Ah, camping. Dozing in the shade, relaxing with your family, sitting around the campfire, making s’mores. It all sounds so laid-back and leisurely.
It is, I suppose. After you’ve done all the work to get ready for it. Digging out the tent. Finding the tarp and the tent stakes and the sleeping bags. Finding room for the lawn chairs. Remembering to pack all the camping stuff that isn’t only camping stuff—like towels, sunscreen, bug spray, and a clothesline. Oh, and don’t forget a flashlight. And soap. All of that is before you even start thinking about food.
While the idea of camping is about leisure and relaxing, the reality is that making it happen takes a lot of effort. Camping isn’t for the lazy.
I seldom go camping myself.
(If any conclusions are drawn from the two previous statements, I really don’t want to hear about them.)
Then, of course, when you get home, you just have to unpack all that stuff and put it away. I did that part this week, after my extended family’s annual reunion last weekend. As I was draping the tent and the sleeping bags over the railing of the deck to air them out, a whiny little voice in my head popped up for just a millisecond. It said, “But I’m doing all this work, and I didn’t even use this stuff.”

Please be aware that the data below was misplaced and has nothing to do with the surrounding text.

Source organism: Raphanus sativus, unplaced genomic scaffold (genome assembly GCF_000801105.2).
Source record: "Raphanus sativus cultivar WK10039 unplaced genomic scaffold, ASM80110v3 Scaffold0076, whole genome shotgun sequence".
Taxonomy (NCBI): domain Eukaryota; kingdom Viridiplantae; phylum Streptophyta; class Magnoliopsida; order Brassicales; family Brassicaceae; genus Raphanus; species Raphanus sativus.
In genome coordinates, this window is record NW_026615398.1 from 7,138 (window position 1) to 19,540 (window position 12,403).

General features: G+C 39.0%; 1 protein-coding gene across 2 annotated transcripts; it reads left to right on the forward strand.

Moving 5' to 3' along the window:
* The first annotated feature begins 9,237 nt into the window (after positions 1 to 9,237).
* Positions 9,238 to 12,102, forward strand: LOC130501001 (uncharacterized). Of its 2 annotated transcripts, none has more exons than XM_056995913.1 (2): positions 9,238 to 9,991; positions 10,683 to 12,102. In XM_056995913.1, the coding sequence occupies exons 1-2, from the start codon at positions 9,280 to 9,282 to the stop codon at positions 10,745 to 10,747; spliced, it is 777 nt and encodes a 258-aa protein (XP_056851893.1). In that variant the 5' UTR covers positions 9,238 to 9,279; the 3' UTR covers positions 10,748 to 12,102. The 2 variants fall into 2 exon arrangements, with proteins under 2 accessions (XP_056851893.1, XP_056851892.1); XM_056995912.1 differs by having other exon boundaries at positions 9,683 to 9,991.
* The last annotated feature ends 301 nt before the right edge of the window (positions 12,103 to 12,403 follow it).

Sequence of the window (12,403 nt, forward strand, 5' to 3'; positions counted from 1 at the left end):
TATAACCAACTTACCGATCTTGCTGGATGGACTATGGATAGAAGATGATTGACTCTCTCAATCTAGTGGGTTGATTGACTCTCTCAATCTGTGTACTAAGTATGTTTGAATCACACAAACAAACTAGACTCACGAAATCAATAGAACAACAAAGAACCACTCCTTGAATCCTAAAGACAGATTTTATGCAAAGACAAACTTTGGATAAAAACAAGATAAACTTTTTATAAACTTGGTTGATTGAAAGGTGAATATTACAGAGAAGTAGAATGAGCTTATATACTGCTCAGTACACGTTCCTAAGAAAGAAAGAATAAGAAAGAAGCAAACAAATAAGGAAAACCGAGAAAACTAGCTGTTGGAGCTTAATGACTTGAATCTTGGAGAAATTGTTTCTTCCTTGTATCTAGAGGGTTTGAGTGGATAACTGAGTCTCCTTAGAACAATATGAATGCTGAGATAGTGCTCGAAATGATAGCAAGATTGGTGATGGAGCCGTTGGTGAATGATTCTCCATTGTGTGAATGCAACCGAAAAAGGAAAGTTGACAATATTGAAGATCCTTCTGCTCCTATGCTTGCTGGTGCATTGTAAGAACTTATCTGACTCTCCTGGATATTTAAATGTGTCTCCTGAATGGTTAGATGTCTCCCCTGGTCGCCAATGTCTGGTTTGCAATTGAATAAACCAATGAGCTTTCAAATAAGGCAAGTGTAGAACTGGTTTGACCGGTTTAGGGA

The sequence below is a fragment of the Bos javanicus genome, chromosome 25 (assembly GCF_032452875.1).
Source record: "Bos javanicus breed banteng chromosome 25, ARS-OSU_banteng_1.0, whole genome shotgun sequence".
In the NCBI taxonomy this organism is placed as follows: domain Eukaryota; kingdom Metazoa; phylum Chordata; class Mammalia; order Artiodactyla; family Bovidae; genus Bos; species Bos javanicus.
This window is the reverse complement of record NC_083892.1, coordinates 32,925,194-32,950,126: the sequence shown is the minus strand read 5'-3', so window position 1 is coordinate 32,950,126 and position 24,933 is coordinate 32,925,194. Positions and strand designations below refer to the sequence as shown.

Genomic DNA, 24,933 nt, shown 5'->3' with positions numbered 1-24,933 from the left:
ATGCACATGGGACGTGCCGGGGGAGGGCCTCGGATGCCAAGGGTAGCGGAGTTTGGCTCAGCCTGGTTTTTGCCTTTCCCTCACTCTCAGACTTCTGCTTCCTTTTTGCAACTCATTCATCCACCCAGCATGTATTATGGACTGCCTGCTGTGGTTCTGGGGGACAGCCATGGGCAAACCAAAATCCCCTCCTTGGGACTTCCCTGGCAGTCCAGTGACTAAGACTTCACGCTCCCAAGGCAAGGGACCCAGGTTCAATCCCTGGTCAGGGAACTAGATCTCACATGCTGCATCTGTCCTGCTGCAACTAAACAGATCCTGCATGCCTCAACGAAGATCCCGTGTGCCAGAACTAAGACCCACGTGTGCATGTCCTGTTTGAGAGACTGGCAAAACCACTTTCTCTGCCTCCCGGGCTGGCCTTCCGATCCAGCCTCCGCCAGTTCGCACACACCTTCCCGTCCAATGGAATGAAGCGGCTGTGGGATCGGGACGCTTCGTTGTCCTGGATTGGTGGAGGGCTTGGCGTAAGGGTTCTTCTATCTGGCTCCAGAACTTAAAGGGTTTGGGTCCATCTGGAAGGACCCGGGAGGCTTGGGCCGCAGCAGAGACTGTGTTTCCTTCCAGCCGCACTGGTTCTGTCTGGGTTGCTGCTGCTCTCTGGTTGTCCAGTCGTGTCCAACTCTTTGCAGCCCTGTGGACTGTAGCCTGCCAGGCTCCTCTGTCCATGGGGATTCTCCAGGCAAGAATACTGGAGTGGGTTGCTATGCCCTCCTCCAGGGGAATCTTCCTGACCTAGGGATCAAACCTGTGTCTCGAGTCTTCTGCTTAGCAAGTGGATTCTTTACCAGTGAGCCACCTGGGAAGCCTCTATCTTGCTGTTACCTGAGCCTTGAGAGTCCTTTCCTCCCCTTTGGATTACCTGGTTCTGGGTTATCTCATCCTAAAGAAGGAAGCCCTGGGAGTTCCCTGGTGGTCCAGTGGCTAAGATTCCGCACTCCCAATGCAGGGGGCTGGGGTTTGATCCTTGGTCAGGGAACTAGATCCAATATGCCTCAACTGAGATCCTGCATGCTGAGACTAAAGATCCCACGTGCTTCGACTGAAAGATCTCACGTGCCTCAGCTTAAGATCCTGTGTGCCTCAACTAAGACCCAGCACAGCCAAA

It’s true; I didn’t. My son and his wife, who flew in for the reunion with their two little kids, slept in my tent. So I hauled a carload of stuff across the state, but I missed the actual camping.
I wasn’t there for the first night’s thunder, lightning, and heavy rain. I didn’t get to experience the second night’s rain, high wind, and broken tree branches. Instead, I was a few miles away, all by myself. In my motel room, with its hot shower, its dry bed, and its nice solid walls.
Alas. Oh, dear. Poor, poor me.
Does anyone need to borrow a tent for next year? Just call me.